Side note, as an ad writer, you really learn your craft on boring products. It’s easy to write a great ad about Porsches or Cristal. Harder to bring out the magic of professional indemnity insurance or tyres. That training comes in handy when you need to convey the upside of bin chickens.
Creative director skills. Don’t try this at home kids.
Now I’m going for the top step of the dull topic podium by talking up my favourite financial statements. So here it goes.
For years I was a profit and loss guy. That’s the sexy statement, with its flashing scores lit-up after the full-time siren, the proof you crave that your rewards are now decoupled from the puny ceiling of your hourly wage.
Some months there are unexpected whuppings, but it just adds to the plot arc and makes the glorious end-of-year victories even sweeter.
I ignored the frumpy old balance sheet, like those periodic blood-screening tests you never quite get round to. They move so slowly, why bother looking? Then, because you weren’t paying attention, some stony-faced professional informs you that you have a potentially terminal condition.
Balance sheets speak the truth you may not want to hear.
I haven’t the space for a balance sheet lesson, so I’ve linked to this handy explanation from a random Kiwi accounting firm. Cheers Bellingham Wallace. You need to be across this stuff.
4. Keeping chronic underperformers
This is the big one, the Moby Dick of business mistakes.
It’s harsh but true. The most expensive thing you can do is keep people who you deep-down know can’t do the job. It’s just that they can seem so … nice.
It’s hard to put a figure on it but I’m confident it’s cost us millions.
We have a pretty supportive environment, although working in our industry can involve some brutal hours and deadline stress. Over the years we’ve assembled a team that makes me glow with pride.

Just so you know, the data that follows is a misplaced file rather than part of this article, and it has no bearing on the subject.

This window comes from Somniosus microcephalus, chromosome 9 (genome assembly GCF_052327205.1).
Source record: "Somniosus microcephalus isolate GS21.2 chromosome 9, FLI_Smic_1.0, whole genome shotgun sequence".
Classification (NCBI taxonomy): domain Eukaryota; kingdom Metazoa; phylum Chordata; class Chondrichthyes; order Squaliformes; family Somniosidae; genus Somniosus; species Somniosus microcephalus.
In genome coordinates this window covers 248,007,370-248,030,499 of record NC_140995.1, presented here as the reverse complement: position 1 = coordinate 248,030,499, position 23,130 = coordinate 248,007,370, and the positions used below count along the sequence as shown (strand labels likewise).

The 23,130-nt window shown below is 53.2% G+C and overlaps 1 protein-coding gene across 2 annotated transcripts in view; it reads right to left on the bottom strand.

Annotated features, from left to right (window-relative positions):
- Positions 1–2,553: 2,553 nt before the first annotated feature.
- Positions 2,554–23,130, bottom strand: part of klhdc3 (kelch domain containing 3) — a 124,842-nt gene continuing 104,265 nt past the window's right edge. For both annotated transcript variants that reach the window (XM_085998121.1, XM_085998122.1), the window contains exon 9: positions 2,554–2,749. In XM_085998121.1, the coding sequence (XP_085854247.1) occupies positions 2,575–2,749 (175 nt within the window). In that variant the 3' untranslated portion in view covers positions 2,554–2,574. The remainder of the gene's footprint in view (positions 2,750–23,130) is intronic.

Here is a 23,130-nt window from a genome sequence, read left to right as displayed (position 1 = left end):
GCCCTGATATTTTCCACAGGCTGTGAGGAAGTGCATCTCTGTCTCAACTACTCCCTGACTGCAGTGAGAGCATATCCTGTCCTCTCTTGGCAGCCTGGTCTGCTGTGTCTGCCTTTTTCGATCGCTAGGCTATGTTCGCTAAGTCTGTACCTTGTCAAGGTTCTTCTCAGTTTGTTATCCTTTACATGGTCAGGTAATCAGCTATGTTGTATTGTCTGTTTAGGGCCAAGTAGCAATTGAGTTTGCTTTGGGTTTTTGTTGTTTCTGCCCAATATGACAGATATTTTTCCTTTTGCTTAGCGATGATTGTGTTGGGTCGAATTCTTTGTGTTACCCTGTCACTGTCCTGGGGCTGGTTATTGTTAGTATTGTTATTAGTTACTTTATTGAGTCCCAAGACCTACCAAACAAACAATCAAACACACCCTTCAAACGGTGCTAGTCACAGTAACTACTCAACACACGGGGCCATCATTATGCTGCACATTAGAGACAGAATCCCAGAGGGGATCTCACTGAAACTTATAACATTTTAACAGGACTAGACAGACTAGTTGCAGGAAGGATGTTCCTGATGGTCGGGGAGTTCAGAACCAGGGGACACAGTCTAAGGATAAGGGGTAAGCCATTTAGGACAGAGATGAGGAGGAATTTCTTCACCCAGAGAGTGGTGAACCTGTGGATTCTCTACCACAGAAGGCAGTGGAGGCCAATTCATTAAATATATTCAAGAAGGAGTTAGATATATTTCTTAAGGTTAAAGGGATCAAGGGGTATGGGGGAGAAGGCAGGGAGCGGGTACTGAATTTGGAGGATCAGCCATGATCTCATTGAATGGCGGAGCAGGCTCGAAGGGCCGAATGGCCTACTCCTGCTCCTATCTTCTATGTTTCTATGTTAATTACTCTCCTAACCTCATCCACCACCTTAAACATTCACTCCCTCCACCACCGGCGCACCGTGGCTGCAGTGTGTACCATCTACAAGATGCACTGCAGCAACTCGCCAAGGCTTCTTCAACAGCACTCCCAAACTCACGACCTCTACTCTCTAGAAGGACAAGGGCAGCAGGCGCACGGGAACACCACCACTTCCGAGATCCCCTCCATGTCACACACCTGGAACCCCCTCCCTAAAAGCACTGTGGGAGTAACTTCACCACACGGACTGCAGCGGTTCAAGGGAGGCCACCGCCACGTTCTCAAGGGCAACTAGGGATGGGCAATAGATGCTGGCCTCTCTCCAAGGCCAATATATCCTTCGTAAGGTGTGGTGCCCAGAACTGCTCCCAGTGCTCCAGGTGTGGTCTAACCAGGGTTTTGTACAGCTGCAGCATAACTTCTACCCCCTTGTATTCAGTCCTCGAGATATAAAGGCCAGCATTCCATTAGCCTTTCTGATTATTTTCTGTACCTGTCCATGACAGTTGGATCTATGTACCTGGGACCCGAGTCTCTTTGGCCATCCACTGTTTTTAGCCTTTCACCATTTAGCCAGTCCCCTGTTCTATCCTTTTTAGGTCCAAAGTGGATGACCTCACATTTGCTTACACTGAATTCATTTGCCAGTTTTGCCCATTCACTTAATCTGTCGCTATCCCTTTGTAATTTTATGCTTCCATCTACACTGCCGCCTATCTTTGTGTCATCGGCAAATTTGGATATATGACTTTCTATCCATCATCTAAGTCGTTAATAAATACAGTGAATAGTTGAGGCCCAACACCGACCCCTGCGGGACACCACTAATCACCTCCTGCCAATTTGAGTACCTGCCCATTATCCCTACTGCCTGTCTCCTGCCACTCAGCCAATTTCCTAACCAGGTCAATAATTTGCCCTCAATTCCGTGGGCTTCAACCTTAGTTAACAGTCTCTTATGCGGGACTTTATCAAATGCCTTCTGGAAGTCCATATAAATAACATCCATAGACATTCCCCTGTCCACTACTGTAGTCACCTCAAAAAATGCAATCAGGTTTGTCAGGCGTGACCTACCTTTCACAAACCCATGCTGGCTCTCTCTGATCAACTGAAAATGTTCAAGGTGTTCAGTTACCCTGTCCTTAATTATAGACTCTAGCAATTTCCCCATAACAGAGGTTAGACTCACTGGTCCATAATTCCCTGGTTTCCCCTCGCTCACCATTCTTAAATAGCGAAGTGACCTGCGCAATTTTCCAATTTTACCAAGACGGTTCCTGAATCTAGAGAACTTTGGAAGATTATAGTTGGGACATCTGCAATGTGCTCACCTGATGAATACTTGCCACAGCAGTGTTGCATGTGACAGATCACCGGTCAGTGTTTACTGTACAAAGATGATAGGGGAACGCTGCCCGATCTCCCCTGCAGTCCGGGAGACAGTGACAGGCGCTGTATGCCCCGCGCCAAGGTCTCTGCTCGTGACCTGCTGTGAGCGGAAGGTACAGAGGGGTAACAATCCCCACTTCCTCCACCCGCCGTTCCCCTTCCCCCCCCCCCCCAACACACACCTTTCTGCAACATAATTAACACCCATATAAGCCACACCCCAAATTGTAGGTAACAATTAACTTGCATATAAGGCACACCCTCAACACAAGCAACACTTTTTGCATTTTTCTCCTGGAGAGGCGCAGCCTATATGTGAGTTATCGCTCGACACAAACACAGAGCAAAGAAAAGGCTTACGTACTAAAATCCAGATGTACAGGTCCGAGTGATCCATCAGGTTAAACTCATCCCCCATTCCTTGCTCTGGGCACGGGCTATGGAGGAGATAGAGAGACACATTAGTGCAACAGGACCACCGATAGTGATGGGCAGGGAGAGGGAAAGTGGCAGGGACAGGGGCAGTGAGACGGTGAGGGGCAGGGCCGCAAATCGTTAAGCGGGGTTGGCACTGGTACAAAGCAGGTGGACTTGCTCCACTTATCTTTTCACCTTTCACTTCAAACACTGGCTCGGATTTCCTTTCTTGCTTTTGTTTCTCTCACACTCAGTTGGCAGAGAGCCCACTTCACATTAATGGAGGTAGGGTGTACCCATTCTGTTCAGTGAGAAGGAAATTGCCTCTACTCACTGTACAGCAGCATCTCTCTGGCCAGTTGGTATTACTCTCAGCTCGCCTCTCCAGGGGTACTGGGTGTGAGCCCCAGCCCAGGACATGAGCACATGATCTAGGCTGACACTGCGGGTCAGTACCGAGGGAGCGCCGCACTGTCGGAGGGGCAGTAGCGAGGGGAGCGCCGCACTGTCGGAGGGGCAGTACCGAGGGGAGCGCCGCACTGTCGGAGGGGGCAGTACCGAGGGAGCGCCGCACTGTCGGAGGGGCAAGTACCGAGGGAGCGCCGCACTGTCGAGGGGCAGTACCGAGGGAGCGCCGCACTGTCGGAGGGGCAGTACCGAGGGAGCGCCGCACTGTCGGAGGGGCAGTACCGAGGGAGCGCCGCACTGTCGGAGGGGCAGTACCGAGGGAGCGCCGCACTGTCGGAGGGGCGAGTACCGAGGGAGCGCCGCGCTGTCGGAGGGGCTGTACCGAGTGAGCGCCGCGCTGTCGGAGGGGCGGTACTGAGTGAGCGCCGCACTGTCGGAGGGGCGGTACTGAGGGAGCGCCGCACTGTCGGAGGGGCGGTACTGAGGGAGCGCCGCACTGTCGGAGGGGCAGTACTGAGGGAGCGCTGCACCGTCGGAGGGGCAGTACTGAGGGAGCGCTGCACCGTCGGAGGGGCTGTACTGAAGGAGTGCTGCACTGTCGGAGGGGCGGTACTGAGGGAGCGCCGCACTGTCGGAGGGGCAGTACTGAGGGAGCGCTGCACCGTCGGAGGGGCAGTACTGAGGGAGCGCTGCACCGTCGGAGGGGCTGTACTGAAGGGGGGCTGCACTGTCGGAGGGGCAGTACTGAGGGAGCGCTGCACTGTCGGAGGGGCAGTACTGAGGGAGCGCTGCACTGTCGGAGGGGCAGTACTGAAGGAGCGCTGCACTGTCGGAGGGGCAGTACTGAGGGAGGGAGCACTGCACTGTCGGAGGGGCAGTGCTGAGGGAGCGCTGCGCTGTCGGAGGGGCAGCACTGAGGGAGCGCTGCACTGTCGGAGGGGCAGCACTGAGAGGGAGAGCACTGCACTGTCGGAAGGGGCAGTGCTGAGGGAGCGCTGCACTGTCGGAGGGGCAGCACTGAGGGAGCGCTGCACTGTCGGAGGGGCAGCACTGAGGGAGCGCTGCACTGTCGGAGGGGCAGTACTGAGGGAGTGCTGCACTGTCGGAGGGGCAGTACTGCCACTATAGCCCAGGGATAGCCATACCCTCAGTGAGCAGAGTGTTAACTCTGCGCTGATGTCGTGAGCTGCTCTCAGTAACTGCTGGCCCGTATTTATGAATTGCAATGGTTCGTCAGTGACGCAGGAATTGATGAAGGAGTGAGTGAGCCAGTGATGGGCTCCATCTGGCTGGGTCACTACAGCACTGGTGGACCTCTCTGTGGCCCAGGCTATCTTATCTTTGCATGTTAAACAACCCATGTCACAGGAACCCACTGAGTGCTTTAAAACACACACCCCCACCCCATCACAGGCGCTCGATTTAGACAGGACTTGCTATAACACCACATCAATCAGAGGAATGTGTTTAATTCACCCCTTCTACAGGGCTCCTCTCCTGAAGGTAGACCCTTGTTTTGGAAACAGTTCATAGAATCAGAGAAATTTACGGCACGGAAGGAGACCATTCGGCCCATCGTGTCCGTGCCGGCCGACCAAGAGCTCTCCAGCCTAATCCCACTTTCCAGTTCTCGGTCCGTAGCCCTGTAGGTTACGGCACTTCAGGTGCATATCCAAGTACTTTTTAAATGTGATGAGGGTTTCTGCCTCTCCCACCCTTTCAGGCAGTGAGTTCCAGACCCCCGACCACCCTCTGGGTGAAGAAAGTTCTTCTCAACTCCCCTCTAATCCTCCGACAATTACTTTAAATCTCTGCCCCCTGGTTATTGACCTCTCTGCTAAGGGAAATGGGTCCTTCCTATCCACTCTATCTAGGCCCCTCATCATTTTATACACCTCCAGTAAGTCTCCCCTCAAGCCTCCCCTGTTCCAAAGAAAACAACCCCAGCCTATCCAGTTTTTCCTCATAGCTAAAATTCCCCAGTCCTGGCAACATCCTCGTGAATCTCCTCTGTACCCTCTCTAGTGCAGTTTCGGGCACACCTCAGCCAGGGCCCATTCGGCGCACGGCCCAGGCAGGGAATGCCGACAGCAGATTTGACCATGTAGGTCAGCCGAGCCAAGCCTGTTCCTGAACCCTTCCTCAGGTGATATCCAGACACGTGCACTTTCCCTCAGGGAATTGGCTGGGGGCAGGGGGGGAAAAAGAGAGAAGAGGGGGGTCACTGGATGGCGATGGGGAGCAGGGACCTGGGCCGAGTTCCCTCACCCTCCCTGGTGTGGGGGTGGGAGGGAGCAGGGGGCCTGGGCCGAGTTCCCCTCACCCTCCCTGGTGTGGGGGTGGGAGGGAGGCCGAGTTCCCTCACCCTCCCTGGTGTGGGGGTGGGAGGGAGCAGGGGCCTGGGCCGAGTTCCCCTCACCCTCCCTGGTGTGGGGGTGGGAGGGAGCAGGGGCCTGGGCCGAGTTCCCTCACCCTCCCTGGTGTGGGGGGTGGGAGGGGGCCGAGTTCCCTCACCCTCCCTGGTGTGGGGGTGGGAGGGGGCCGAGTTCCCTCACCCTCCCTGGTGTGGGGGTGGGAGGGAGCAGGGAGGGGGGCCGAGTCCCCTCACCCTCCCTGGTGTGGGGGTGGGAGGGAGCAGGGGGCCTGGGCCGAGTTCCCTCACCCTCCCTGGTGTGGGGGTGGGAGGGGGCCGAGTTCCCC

It’s an insult to a team like that to burden them with a few village idiots to make up the numbers. It says, ‘thanks for all your heroic efforts but it’s also OK to be a lazy fool because, hey, it takes all kinds’.
That’s the primary site of demotivation cancer that spreads through your entire business.
There’s a strong mythology that you can’t remove staff due to legislation or whatever, but it’s not true. There are ways. It might cost you money to move people on, but the cost of doing that is always less than the long-term damage they will do to your business in lost clients and irritated co-workers.
Cliche conclusion about the value of business mistakes
I don’t need to tell you this. If you make no mistakes then you aren’t risking enough and you’ll end up unsuccessful and unfulfilled.
If you aren’t prepared to put up with random lightning strikes of extreme bad news, don’t go into business. It’s just going to happen regardless of your skills or experience. You just have to shrug your shoulders and think ‘oh well, move on’.
On the upside, each decade of mistakes gives you one week of blog content. Even if it ends up costing about a thousand bucks a word. So I hope you enjoyed our kind, seven-figure sponsorship of this week’s episode. Buy us a drink some time.
This article was first published on Motivation for Sceptics.